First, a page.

John Carpenter Lost Themes
The master director and composer stretches his legs—a bit—on his first-ever artist album.
Lost Themes is something of a post-modern marvel. After all, John Carpenter is one of America’s most beloved filmmakers (amongst a certain cadre of viewer, at least), a figure who’s responsible for a spate of the best horror, action, and dark comedy films of the ’70s, ’80s, and ’90s. Essential to his films’ success were their soundtracks—sparse, simple, all-synthesizer affairs rife with tension, dread, and drama, all of which were composed by Carpenter himself (occasionally in concert with Alan Howarth, a frequent collaborator). Over the years, these soundtracks have proven to be so effective that they’ve inspired legions of imitators, including a bevy of electronic musicians who hew so close to the Carpenter blueprint that they blur the line between homage and appropriation (see Umberto, Xander Harris, and Cliff Martinez’s soundtrack to Drive for glaring examples). Surfacing after a long period of relative quiet, Lost Themes is Carpenter’s first non-soundtrack album, and was written with no accompanying images to score to. It is, essentially, John Carpenter performing as John Carpenter, a slightly surreal situation in which the auteur has become so notorious that he riffs on his own notoriety—a musical 8½.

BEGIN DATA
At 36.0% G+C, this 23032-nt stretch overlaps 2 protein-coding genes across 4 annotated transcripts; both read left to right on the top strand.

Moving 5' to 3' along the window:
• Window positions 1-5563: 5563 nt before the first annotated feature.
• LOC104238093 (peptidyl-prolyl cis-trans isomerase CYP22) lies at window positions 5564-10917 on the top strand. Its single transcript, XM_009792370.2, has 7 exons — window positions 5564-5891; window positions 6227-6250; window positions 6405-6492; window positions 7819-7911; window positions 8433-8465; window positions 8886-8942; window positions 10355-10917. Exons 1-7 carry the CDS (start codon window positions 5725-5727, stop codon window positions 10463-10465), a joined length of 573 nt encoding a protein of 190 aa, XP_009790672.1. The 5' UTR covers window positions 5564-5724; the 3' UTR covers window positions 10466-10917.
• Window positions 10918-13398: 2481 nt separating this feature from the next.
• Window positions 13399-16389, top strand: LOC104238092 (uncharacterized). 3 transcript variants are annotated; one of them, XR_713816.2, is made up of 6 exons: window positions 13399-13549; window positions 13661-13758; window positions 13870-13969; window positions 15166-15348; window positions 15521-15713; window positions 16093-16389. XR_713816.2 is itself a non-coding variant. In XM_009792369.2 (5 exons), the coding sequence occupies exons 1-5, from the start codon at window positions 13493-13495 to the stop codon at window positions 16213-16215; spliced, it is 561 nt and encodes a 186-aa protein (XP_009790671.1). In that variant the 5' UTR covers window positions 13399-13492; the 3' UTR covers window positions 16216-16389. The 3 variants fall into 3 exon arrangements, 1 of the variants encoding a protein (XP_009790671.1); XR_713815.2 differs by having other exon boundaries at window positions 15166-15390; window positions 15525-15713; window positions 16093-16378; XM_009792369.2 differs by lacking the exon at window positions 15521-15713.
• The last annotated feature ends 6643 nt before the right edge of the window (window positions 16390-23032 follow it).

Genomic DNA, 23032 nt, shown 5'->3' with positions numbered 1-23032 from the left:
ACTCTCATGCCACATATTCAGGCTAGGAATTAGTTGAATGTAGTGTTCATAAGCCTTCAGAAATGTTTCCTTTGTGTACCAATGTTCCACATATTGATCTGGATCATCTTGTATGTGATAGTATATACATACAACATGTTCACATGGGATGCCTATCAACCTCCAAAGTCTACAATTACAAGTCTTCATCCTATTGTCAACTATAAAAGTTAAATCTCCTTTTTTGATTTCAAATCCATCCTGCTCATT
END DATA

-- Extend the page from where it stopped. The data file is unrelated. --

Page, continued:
But that’s all somewhat beside the point—is Lost Themes a good record? Yes—with a few reservations. The LP contains nine tracks, averaging about five and a half minutes in length, all of which have evocative one-word titles plucked straight from the Carpenter oeuvre. They’re more accurately described as suites or medleys, each one consisting of short pieces stitched together, giving the album a true “soundtrack” feel. The sound palette is classic Carpenter, with some haunting, spooky bits (“Fallen,” “Night”) and a good deal of gloriously cheesy guitar riffs and rockin’ drums during the uptempo pieces (“Domain,” “Abyss”). The album is relentlessly cinematic, almost oppressively so, which makes listening to Lost Themes from start to finish a bizarrely visual experience; whereas a great deal of electronic music is remarkably open to interpretation (this being one of the genre’s greatest strengths, arguably), it’s difficult to listen to Lost Themes without imagining a burly action hero bursting out of a burning building or a masked murderer silently stalking his prey. Granted, this may or may not be to the listener’s taste.
The digital edition of the album includes six remixes from a well-selected collection of artists who were clearly influenced by Carpenter: Zola Jesus with Dean Hurley, ohGr, Silent Servant, Blanck Mass (a.k.a. Benjamin John Power, half of Bristol duo Fuck Buttons), J.G. Thirlwell, and PAN boss Bill Kouligas. Their efforts range from good to excellent; Zola Jesus’ contribution, in which she lends her searing voice to the throb of “Night,” is a standout, as is Blanck Mass’s rework of “Fallen,” which transforms the original into a slow-burning psychedelic drum track that builds toward an explosive climax.
In the press material accompanying the record, Carpenter says “Lost Themes was all about having fun,” and it shows. It’s suffused with a particular kind of glee, the kind that comes from having mastered one’s craft inside and out. At the same time, that kind of mastery comes with its own kind of limitations—there are no surprises here, for better or worse. Furthermore, the fact that Carpenter’s studio has expanded significantly since the Halloween days means that the incisive, cutting simplicity of his early work is nowhere to be found. In the end though, none of this matters too much, because Lost Themes is a still blast to listen to.